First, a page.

Cinema Paradiso (1988) is one film I believe I have made. It resembles my life and character so much. I also liked Bicycle Thieves (1948) and I still believe I should have directed it. I was so happy after watching it that I kept smiling for days.
MOHAMED THAVER: You mentioned in an interview earlier that Bollywood movies usually portray a class difference — the female character might be rich and the male poor. Such films do not usually touch upon the caste issue though. Is it because the issue is controversial or because the director is not experienced enough to talk about it?
In India, people do not want to enter the sensitive zone. But, there are some people who do not care about others’ opinion. It is also easy to relate to the class difference. Even the rich sometimes think that they relate to troubles of the poor. But, when you show a Dalit character, people cannot imagine themselves in the same situation. They would think, ‘That’s not me, I’m not Jabya (the lead in Fandry)’. To sympathise, you have to be of the same caste. There should be such films that point out who you are: the one who throws the stone or the one who gets hit by it.
MANASI PHADKE: Though Sairat is largely script-driven, the last scene seems to have some effects to enhance the shock value.
The last scene has no special effects. The shock it gives is life’s shock that two people who are in love and happy can die suddenly. People say I treated the first half of the film differently from the second. This is funny because the ‘interval’ is an Indian concept. I did not think about it while writing. People want an interval. But, life can change anytime. In the last scene of the film, there is only one effect: Silence. You might think the visuals have been given effects but the trick is only that you see the characters laughing at one moment and suddenly you are shocked. When I was writing, I thought the story can end there.
POOJA PILLAI: What were your interactions with the lead actors like? How did you brief them?
My lead actors need to have confidence. I make sure that I train them on technical fears of facing the camera, light and other things. I train them to believe they can do it. Before I started shooting for the film, the actors were with me for at least three months. We would converse or talk about the script and rehearse daily.
NEHA KULKARNI: The character of Archana Patil is a feisty girl. How did you train Rinku Rajguru to play it?
In Bollywood, I find a girl’s character very weak. She is slim-trim, different from common women. She is portrayed as a stupid girl. All men have six-pack abs. I would think that this is not the truth — a woman would be in distress and a man would come to her rescue. So I wanted to keep my characters different. I made Archie do the things that men do, of running around, etc. In the film, I like Parshya’s character. He is sensible and capable. I like that shift, of imbibing good qualities of women in men.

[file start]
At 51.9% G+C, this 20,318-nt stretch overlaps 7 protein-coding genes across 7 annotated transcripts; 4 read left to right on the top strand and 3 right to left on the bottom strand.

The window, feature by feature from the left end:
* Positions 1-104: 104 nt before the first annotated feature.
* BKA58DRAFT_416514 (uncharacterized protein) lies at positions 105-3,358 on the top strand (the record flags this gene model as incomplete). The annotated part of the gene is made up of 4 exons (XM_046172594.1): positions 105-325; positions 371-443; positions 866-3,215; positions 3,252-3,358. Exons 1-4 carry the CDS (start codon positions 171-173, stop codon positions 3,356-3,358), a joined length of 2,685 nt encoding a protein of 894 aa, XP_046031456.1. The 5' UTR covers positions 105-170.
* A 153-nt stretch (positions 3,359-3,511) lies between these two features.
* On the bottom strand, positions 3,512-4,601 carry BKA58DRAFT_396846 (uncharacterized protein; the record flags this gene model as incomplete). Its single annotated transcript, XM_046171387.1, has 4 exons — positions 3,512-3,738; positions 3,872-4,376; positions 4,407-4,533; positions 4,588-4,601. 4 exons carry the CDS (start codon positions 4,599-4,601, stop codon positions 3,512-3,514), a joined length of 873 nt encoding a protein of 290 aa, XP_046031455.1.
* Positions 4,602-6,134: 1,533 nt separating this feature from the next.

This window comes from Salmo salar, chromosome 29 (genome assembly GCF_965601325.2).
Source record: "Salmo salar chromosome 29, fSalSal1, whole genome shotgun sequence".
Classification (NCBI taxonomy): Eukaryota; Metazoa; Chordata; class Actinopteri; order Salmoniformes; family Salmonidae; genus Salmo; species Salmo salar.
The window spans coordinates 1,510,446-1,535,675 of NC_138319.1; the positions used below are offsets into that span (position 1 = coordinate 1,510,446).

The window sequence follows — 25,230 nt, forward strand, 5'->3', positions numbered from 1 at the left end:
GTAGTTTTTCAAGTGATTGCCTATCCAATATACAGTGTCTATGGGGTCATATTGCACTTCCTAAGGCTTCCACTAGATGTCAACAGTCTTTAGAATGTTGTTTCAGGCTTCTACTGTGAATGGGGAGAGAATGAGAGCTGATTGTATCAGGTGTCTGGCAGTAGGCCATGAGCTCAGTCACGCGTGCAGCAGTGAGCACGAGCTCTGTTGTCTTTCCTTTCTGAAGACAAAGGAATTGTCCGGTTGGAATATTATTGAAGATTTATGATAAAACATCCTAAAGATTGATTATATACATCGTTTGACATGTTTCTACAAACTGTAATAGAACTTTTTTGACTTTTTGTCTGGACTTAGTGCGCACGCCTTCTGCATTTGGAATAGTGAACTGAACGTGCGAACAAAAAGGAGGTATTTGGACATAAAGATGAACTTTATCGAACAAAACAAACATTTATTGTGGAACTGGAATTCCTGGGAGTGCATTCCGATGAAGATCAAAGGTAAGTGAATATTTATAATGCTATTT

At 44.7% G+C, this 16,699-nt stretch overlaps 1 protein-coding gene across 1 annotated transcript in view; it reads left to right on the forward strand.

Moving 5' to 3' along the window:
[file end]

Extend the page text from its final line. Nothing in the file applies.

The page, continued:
SMITA NAIR: You say it is difficult to be a lover in this country. Can you elaborate?
When I watch a movie, there are always these romantic songs of ‘Laila’ and ‘Majnu’. I hear the line that love is blind. But in reality, this does not exist. People are scared to love, and even if they love, they do so secretly. Marriage is a far-away prospect. In India, blind love is not possible. I see a lot of men who fall in love after confirming that the girl is from their community.
SADAF MODAK: Symbolism is often used in your films…
The thought behind a scene should be expressed effortlessly. For instance, if two characters talk about casteism directly, it would look weird. The characters should talk about general stuff they do, and what I want to convey should be incorporated in the conversation so that there is scope for interpretation. The aim is to give a context. Visuals give more meaning and interpretation than dialogues. A wall can have so many interpretations. I aim to use as less words as possible.
ALAKA SAHANI: Some people found the film too long. Also, the interval comes after almost two hours.
The length was not a coincidence. I don’t want to reduce the length just for the sake of it. If it bores the audience, then it is a different matter. I had decided on the length after a lot of planning and editing. The second half is much shorter than the first one. I believe the length is not physical but psychological.
ZEESHAN SHAIKH: If you could change one thing about Indian society and politics, what would it be?
We should look at ourselves as Indians. Right now, we are divided by caste, sects, gender and other things. We are everything but Indians. We should have the Indian identity so that we are identified even outside the country.
Transcribed by ENS Mumbai